Re: How can I phrase this?
Warnings that are intended for an audiologist or technician are still "labeling" as far as FDA is concerned, no less than warnings that are intended for a patient. FDA regulations do apply in this case.
This is true and is also stated in the guidance documents provided by the FDA.
From: Fred Ridder
Sent: Monday, July 01, 2013 5:20 PM
To: techwr-l -at- lists -dot- techwr-l -dot- com
Subject: RE: How can I phrase this?
All of these rewordings would be fine if the OP were writing a document that the end user of the hearing aid would be reading. But that is *not* the case.
The warning I suggested is audience-neutral and would apply to anyone providing, programming, or using the hearing aid.
WARNING: Damage to the ear will occur when the hearing aid is worn for more than number of hours per day specified. Get the specific number of hours from the prescribing specialist when the hours are not specified.
If you go back to Charlotte's original query, you will find that her company makes the software that an audiologist (or a technician working with one) uses to customize a hearing aid for the end user.
An expert user (hearing care specialist) uses our software to program
One certain feature does in some cases have limitations on use. The client
(hearing aid user) can use the hearing aids for only x hours per day. The
user (hearing care specialist) has to fill in the maximum hours per day in
the Instructions for Use that the client (hearing aid user) receives with
the hearing aids. It is important that the client adheres to the
instructions, as overuse can cause harm.
As you can see Charlotte is working with the manufacturer and providing a warning to the specialist that must accompany the instructions the user will receive. The instructions are covered by FDA regulations.
The warning/instruction that Charlotte needs to write is the one that tells the *audiologist* that they need to inform the client/patient/end user about usage limitations (presumably when the device is configured to provide a large amount of amplification in some particular frequency band). Her user is the middle-man (oops, I'd better make that middle-person) in the process, and the end user is never going to see the message that her user does.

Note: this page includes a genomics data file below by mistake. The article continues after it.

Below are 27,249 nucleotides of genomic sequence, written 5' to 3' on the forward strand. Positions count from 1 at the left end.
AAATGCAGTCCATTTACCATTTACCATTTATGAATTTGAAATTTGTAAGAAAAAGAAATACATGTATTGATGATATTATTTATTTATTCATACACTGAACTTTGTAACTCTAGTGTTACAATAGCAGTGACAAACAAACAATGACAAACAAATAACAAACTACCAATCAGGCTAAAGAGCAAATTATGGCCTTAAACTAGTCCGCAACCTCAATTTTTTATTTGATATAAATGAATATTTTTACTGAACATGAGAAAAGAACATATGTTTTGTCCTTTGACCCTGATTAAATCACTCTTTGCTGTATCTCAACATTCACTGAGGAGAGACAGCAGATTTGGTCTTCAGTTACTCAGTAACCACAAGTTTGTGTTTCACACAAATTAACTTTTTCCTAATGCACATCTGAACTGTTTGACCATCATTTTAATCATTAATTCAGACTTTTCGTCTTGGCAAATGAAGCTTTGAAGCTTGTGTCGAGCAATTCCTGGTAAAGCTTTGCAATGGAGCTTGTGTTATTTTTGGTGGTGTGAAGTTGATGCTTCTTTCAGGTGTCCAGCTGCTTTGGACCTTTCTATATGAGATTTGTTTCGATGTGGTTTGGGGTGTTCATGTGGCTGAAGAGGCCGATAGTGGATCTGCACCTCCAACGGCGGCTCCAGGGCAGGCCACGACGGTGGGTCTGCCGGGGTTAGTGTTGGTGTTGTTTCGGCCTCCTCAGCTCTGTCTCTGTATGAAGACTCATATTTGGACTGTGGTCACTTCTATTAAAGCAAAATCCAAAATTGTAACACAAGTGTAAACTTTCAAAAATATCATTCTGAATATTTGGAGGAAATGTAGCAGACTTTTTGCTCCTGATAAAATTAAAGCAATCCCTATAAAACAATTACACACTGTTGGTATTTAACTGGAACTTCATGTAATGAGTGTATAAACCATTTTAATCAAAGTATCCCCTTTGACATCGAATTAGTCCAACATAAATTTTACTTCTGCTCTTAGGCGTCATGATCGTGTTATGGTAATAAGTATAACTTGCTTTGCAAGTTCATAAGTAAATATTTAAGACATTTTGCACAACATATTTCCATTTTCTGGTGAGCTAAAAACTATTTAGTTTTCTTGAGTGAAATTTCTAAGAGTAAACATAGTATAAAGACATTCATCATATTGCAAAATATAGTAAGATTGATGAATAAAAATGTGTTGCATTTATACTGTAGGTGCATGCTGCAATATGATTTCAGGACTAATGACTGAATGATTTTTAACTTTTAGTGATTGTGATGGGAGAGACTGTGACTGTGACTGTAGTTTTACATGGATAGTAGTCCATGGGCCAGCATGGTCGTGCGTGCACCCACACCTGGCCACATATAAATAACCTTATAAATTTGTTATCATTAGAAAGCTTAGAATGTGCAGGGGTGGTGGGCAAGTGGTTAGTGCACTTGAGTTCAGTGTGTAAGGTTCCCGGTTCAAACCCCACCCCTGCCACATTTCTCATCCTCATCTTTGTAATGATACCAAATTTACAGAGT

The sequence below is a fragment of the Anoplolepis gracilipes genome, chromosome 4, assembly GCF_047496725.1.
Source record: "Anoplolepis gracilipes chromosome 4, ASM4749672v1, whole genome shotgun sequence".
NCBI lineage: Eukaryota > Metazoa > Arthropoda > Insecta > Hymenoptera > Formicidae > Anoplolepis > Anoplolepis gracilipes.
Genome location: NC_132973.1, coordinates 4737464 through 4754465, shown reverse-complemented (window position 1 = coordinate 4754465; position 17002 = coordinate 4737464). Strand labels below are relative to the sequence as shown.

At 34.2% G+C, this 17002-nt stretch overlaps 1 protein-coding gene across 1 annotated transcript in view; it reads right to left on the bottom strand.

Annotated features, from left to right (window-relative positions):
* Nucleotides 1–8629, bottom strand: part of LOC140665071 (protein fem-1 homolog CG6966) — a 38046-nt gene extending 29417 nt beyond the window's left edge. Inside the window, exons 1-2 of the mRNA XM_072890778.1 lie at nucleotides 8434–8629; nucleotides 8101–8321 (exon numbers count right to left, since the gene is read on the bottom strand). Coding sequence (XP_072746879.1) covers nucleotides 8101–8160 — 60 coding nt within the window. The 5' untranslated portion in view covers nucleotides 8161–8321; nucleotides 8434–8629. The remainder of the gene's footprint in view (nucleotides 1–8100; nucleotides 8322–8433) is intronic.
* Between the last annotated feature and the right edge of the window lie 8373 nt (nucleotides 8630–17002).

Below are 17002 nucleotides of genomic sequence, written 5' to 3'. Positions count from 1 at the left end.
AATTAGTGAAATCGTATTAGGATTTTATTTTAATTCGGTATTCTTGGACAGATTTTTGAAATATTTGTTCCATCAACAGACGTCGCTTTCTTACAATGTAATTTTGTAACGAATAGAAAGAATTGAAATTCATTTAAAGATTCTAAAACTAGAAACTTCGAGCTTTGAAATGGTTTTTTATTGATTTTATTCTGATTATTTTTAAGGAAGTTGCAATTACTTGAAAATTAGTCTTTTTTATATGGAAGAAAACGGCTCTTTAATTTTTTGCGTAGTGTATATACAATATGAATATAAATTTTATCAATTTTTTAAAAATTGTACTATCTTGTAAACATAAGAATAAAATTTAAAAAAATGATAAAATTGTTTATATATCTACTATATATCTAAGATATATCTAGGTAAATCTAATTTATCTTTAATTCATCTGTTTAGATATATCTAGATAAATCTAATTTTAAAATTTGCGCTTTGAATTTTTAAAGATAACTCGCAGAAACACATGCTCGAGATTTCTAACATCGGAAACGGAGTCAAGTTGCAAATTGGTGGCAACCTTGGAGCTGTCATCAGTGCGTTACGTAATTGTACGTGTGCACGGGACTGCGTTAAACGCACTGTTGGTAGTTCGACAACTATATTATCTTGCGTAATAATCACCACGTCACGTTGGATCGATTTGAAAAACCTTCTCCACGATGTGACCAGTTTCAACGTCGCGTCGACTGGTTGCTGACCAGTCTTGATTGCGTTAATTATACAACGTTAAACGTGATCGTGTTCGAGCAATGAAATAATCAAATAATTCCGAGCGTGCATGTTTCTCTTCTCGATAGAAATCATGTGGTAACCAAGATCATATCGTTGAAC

The FDA states that "This labeling is intended to be supplied, or given to and used by patients or their lay caregivers with or without accompanying professional counseling." So your statement that "they need to inform the client/patient/end user about usage limitations" would contradict the FDA requirements.
The end user only sees the Instructions for Use, which the expert is supposed to modify with the usage limitation when applicable. There's little doubt that most or all of the language in the Instructions for Use has been heavily reviewed since it's the end-user document that would have to conform with FDA (and other?) regulations.
The assumption that the documents conform with FDA rules is dangerous. Charlotte's document is intended for a lay person who will program hearing aids. Since the programming will have a direct impact on function of the hearing aid it is covered by the FDA. The programmer is also preparing part of the instructions that go to the hearing aid user and the FDA explicitly includes user instructions in it labeling rules.
Charlotte's task is to find a more emphatic way of instructing the hearing expert (*her* user) what to do to modify/augment it when a warning to the end user (patient/client) is needed.
The specialist might never speak directly to the user. This is the sort of situation that gives rise to the FDA rules that require labeling to be used "without accompanying professional counseling." The warning must always accompany the device and the specialist should not be in a position to "modify/augment" the warning as doing so will expose the manufacturer to legal liability.
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- Re: How can I phrase this?, Jim Jones
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